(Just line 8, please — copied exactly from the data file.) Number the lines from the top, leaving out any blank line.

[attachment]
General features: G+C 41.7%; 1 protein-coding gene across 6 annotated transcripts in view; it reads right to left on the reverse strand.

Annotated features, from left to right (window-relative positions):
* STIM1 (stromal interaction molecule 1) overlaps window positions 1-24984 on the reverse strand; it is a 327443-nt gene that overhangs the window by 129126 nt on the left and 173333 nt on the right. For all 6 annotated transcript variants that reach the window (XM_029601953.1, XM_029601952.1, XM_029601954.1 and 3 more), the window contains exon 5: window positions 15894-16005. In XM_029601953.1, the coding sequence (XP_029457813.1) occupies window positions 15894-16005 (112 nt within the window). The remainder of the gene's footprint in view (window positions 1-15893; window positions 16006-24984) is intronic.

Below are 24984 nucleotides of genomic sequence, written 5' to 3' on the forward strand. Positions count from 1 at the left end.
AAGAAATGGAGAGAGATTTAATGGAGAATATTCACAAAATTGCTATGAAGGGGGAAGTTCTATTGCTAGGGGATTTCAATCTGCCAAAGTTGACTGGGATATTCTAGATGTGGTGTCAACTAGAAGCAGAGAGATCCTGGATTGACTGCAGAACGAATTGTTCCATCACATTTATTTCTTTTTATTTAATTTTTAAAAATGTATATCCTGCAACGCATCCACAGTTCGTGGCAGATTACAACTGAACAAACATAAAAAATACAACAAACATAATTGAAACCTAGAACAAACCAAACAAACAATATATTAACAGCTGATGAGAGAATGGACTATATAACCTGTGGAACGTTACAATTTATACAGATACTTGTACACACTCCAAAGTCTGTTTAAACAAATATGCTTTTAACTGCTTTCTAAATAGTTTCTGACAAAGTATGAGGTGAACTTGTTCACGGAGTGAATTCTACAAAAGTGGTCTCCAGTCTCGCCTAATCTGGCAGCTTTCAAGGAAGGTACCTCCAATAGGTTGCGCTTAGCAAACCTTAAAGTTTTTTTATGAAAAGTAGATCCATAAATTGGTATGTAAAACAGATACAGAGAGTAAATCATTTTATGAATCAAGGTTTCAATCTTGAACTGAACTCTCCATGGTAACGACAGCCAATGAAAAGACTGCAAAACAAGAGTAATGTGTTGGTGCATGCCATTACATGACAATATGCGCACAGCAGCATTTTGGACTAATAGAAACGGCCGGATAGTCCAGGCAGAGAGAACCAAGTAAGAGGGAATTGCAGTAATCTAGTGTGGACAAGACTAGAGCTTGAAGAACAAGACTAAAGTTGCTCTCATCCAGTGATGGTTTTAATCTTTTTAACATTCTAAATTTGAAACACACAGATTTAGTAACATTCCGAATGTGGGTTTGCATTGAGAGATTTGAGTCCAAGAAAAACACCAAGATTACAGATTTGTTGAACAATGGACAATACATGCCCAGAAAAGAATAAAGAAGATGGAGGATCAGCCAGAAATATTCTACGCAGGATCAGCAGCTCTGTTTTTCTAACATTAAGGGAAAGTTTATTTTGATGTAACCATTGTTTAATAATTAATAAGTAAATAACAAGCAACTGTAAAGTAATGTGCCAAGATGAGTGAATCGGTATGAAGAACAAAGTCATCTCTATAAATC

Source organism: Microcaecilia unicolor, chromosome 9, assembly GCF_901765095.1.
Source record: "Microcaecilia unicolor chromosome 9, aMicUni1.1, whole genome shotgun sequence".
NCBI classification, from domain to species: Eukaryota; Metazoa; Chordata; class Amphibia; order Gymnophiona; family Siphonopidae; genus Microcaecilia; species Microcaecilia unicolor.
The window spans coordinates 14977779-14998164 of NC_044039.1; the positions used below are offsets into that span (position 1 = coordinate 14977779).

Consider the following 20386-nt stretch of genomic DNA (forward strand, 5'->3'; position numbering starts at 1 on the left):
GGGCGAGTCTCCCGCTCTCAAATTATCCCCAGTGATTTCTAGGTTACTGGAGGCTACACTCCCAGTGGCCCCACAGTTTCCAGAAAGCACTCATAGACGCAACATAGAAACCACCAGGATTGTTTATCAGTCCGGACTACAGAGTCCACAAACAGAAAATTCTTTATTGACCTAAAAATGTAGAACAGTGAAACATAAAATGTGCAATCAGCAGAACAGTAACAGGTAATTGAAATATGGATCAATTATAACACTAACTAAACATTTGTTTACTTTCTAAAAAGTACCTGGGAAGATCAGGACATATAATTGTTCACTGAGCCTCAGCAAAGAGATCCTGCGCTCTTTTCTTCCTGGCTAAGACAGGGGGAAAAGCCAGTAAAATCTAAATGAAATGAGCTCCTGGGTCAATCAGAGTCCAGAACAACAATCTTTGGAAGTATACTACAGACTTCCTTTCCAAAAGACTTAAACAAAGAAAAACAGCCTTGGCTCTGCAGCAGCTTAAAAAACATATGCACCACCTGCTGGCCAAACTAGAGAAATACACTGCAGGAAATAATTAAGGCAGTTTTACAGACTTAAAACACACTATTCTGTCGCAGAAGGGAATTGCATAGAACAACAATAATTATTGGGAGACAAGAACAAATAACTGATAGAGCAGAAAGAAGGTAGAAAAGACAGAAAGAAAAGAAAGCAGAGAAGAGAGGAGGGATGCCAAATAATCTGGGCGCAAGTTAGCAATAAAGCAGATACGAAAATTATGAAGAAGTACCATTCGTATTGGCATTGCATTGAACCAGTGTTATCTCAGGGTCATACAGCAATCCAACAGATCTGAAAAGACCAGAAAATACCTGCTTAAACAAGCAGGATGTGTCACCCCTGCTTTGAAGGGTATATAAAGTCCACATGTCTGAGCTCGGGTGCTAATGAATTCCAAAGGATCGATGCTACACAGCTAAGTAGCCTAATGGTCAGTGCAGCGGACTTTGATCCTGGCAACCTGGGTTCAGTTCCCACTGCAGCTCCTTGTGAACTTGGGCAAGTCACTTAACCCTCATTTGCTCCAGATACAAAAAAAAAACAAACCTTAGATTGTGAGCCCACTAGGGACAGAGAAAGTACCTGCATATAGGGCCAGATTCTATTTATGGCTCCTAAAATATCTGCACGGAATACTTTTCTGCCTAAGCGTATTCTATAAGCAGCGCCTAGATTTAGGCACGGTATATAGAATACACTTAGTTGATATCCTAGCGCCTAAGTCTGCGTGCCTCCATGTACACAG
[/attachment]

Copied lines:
NCBI classification, from domain to species: Eukaryota; Metazoa; Chordata; class Amphibia; order Gymnophiona; family Siphonopidae; genus Microcaecilia; species Microcaecilia unicolor.